DLSU President Br. Raymundo Suplido FSC bared plans to “transform education and human formation,” in the University General Assembly held at the Teresa Yuchengco Auditorium last September 20, with administrators, faculty, and staff in attendance to hear the strategic plans for Academic Year (AY) 2019-2020.
In his address, Suplido acknowledged the effect of rapid developments in technology that caused the “radical reconfiguration of work”. This, the President asserted, shaped new objectives for the University as it steps forward into another AY.
Among the goals stressed was the need to create opportunities conducive for life-long learning. He stated, “The disruptions that will impact [the] industry and [the] academe require learners with skills and attitudes that will enable them to respond to continuing changes in work, lifestyle, and culture.” Suplido added that students must be creative and adaptable to be able to continuously renew their skill sets.
He continued that life-long learning aims to produce individuals who are attuned to transformational knowledge, such that “education becomes less of a linear process and more of a modular and continuous cycle.” The contribution of continuity will allow individuals to address immediate problems and offer participation to continuous and vocational developments.
Suplido also acknowledged the response and progress toward achieving life-long learning. The successful use of AnimoSpace among students and faculty enabled them to not only address academic matters, but also to develop new modes of engagement.
He also mentioned the constant creation and delivery of interdisciplinary courses through minor and major offerings. Diverse service-learning modules were also credited as these are able to reach out to different partner communities. “I believe this is the right way to go,” Suplido expressed.
In line with this, the role of teachers was addressed by Suplido—saying that as educators, they have to pave way for their students. “As a University, we are front liners in this topic, and there will be no greater example to our students as our own ability to unlearn [old skills] and to relearn [new skills],” he shared.
Suplido, however, noted, that DLSU, too had to undergo its own form of life-long learning. This idea, he said, prompted a review of institutional processes, upon which the Board of Trustees approved the conduct of enterprise resource planning in connection with DLSU’s digital transformation.
He explained that the plan—which aimed to rationalize and improve access to information, streamline processes, and enhance services—was part of the University’s response to changing needs through a venture dubbed the Banner Initiative to Transform, Unify, Integrate, and Navigate, also known as the BITUIN project.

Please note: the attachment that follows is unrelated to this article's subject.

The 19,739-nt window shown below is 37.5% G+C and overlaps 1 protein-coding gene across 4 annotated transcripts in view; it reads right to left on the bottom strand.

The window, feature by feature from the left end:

A video presented to the audience depicted BITUIN as DLSU’s initiative to turn the institution into a digital university.
College general assemblies
After the main program, the attendees engaged in breakout sessions with their respective colleges for their own general assemblies. The majority of the colleges welcomed new faculty and discussed their strategic plans for the upcoming school year.
College of Computer Studies (CCS) Dean Dr. Rafael Cabrero introduced the new major and minor programs offered for CCS. Goals and objectives were discussed among the faculty, some pertaining to the new curriculum specifics such as the Global Enrichment Term and minor programs. The integration of interdisciplinary research was also mentioned by Cabrero, offering plans on how to capture the engagement of students.
Meanwhile, Dr. Jazmin Llana, Dean of the College of Liberal Arts (CLA), greeted the new faculty in the CLA meeting. The new staff for the Bienvenido N. Santos Creative Writing Center—dedicated to creative writing and research—was also recognized, with Dr. Ronald Baytan from the Literature department as the director.
Leading the College of Science (COS) assembly was College Dean Dr. Glenn Alea, who presented the achievements of the COS faculty and the status of research and publications for each of the Science departments.
On the other hand, Br. Andrew Gonzalez College of Education (BAGCED) Dean Dr. Raymund Sison headed the session for BAGCED. He focused on plans of improvement within his college.
All colleges developed their strategic plans for AY 2019-2020 in alignment with the goals set for the University, and with the principle of life-long learning ingrained in these initiatives to help achieve the institution’s vision for the student body. “Our mission [as educators] is alive. Our mission makes a difference in the lives of our students and our society. Our mission continues in and through each one of us,” Suplido said.